Alas, for all its appeal and plausibility, this is not true.  Initially, astronauts and cosmonauts were both equipped with pencils, but there were problems: if a piece of lead broke off, for example, it could float into someone’s eye or nose.  A pen was needed, one that would defy gravity, write in extreme heat or cold, and be leak proof: blobs of ink floating around the cabin would be more perilous than a stray pencil lead.  A long-time pen maker named Paul C. Fisher patented the “space pen” in 1965 (which he had developed at the cost of a million dollars, at the request of but not under the auspices of NASA.)  NASA bought four hundred of them at $6 each, and, after a couple of years of testing, the pens were put into space

 

Selection Effects

An article on the BBC website just now regarding the London riots has caught my attention with the headline:

One in four riot suspects had 10 previous offences

And it goes onto say that:

Three-quarters had a previous caution or conviction

Is it really true that 75% of those committing crimes on those evenings had previous convictions, or is it that those with previous convictions have their details on a police database and it was therefore possible to identify (and find) those people based on images from photographs and recordings made last month?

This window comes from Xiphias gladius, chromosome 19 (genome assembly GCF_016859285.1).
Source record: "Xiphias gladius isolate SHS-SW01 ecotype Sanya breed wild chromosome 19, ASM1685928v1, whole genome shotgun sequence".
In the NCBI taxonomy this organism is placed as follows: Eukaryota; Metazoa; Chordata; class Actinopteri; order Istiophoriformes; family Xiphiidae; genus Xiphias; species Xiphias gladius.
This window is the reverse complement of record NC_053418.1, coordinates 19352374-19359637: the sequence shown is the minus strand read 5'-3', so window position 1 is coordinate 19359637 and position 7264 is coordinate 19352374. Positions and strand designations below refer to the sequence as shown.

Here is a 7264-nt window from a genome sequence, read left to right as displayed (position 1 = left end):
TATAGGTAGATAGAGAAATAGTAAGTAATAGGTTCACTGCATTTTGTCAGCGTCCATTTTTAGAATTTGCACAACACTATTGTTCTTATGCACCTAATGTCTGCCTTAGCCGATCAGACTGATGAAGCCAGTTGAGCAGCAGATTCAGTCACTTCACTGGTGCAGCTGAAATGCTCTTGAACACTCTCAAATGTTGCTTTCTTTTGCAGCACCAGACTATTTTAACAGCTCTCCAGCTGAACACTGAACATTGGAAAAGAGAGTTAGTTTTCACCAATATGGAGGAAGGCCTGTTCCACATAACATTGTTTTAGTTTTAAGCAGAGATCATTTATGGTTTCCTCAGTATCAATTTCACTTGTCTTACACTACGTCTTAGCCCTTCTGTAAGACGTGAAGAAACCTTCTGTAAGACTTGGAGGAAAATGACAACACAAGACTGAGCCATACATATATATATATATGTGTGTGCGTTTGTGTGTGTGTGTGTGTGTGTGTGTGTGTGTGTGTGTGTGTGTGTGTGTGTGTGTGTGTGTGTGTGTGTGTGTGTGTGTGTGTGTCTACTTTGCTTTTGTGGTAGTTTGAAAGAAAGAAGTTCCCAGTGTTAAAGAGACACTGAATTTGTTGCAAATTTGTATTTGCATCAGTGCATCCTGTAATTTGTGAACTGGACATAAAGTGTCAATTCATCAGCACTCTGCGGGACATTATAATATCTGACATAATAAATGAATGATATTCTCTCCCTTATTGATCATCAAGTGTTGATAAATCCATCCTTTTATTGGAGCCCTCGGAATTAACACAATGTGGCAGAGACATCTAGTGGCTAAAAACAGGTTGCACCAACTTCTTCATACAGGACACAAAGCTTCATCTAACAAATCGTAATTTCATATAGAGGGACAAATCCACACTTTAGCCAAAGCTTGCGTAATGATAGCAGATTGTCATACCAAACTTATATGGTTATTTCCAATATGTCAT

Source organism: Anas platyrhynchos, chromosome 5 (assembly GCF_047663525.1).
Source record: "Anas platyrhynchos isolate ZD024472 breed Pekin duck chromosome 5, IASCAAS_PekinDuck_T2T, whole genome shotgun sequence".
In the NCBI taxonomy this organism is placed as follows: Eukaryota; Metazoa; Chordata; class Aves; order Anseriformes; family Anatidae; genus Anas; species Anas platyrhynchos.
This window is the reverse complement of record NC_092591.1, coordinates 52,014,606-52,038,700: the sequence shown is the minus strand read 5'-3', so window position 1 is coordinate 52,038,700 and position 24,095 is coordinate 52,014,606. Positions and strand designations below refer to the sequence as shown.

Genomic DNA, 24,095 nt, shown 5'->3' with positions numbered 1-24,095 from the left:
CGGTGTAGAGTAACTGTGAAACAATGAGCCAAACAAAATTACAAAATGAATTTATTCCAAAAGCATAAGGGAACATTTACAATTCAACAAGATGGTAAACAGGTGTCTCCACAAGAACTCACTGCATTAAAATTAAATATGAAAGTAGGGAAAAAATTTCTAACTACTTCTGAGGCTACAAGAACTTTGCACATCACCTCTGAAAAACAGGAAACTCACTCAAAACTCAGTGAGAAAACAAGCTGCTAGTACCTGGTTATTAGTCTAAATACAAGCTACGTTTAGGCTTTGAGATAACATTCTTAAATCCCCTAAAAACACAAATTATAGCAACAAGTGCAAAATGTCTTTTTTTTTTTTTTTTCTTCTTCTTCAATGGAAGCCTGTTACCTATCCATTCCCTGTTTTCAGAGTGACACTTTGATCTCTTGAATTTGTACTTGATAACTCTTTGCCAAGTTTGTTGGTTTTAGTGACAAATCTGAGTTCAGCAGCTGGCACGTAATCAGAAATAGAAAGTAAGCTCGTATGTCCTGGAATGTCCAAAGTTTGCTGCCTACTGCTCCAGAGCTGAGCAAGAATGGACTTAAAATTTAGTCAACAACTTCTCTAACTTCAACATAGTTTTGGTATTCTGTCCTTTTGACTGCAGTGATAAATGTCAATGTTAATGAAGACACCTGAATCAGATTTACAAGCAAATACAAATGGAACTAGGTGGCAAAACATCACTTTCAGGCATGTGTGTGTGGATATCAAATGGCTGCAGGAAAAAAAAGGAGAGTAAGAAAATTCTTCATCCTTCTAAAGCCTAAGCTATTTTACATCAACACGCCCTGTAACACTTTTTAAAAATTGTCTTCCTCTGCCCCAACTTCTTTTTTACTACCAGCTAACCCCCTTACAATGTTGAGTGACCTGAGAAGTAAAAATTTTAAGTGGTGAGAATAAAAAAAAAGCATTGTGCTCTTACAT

Many people fail to notice when a selection effect (selection bias) is occurring, and in many situations. I remember many weekend nights out in my youth with my good friend John where he would observe that all the girls were going in the opposite direction to us and should we not go somewhere else. I stuck to the line that we were only ever going to pass people going in the opposite direction. It certainly wasn’t anything to do with us being uncool.

And here’s a good article on World War 2, regarding selection bias and aircraft design. An engineer was asked to inspect aircraft returning from battle over a period of time, and to come up with a recommendation on where to add armour. After building up a statistical model of where the aircraft he inspected has sustained damage, he recommended reinforcing armour in the parts that were generally not damaged. Can you think why? Answer under the fold.

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You couldn’t make it up

One method that can sometimes be applied to a set of numbers to see if they are genuine or made up is Benford’s Law. I came across it some years ago, and Tim Harford mentioned it this weekend in relation to the data the Greek government supplied for their submission to join the eurozone:

In the late 1990s, eurozone wannabes squeezed and stretched to meet the criteria for accession, including low inflation and government deficits, and moderate levels of debt. The criteria were somewhat irksome, especially for an economy such as Greece, but nevertheless the Greeks seemed to comply…Eventually, it became clear that the Greek numbers did not quite add up.